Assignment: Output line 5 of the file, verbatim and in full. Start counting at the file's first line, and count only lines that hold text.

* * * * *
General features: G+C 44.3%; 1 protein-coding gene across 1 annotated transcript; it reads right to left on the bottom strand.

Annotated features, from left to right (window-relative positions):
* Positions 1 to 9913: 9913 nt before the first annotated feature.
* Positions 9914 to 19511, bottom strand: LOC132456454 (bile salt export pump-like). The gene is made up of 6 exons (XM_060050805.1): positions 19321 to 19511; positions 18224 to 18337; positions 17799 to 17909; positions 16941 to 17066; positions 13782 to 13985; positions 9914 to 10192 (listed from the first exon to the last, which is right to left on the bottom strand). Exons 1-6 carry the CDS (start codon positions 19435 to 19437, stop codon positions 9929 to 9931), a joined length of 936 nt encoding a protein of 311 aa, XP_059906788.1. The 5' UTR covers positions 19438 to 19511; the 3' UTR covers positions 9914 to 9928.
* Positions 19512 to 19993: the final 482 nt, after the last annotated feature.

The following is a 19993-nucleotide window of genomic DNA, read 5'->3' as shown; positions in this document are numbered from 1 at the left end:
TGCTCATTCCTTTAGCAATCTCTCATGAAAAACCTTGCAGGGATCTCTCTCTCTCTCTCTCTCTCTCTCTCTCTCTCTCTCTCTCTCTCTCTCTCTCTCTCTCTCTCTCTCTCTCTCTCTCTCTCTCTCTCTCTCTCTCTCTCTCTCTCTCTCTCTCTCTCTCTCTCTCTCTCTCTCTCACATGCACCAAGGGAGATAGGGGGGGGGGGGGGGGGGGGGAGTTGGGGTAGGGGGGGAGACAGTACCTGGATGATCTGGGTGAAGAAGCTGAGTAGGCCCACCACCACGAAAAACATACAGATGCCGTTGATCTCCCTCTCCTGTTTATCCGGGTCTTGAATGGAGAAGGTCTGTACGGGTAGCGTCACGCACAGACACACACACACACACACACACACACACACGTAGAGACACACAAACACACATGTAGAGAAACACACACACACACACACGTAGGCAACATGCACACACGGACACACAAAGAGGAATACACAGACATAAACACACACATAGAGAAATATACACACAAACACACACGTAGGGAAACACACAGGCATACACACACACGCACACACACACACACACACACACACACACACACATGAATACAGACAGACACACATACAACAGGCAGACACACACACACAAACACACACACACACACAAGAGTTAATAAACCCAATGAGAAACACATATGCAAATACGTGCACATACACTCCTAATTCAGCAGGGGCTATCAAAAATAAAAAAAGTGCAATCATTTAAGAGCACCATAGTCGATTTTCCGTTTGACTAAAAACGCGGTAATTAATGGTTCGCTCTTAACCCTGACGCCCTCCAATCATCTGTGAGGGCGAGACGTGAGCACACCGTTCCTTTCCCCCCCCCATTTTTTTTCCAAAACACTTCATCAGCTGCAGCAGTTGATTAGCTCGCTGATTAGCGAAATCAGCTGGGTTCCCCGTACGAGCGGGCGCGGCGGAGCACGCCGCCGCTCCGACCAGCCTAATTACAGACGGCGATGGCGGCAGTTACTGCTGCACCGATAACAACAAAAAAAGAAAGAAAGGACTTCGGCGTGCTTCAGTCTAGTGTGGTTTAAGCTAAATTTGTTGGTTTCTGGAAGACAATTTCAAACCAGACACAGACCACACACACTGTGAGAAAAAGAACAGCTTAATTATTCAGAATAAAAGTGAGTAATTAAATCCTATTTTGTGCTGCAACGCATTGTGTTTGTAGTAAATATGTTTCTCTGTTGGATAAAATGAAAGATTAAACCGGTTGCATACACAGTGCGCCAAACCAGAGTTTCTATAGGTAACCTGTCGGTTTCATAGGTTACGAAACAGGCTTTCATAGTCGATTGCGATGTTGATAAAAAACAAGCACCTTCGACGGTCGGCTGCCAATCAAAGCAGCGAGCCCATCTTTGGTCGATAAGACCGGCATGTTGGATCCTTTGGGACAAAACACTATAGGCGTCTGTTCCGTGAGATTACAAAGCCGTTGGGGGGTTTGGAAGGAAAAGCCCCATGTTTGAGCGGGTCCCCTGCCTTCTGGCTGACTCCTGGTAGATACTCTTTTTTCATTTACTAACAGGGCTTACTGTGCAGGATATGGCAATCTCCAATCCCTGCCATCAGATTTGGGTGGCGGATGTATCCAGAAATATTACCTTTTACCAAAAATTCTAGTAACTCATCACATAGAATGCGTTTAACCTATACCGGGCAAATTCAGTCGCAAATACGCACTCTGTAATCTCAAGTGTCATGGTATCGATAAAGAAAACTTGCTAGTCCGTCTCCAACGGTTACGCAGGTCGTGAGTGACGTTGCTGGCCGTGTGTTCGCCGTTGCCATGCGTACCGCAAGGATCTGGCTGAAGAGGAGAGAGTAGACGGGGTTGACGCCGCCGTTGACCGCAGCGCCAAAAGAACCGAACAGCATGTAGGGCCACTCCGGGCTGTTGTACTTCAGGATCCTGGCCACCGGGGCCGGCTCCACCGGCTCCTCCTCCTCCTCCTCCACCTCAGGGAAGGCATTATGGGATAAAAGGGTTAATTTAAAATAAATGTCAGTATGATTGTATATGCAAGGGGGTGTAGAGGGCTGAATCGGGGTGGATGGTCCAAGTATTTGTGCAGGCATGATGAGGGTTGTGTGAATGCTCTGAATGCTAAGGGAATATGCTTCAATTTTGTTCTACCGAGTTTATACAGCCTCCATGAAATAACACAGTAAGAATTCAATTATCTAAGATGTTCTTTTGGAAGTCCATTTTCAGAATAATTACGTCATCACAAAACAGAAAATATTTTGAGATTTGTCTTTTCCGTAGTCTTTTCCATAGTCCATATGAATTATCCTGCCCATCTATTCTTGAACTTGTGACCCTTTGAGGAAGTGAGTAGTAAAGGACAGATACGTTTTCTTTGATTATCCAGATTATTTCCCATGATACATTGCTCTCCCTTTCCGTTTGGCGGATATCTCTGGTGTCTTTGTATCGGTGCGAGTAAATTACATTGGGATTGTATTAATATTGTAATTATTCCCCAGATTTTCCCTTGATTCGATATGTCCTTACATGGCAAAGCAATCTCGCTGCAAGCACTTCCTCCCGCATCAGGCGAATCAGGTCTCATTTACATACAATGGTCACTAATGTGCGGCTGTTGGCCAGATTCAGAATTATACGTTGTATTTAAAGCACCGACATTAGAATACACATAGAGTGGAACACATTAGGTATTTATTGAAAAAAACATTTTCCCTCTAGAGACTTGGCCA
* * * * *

* Positions 19512 to 19993: the final 482 nt, after the last annotated feature.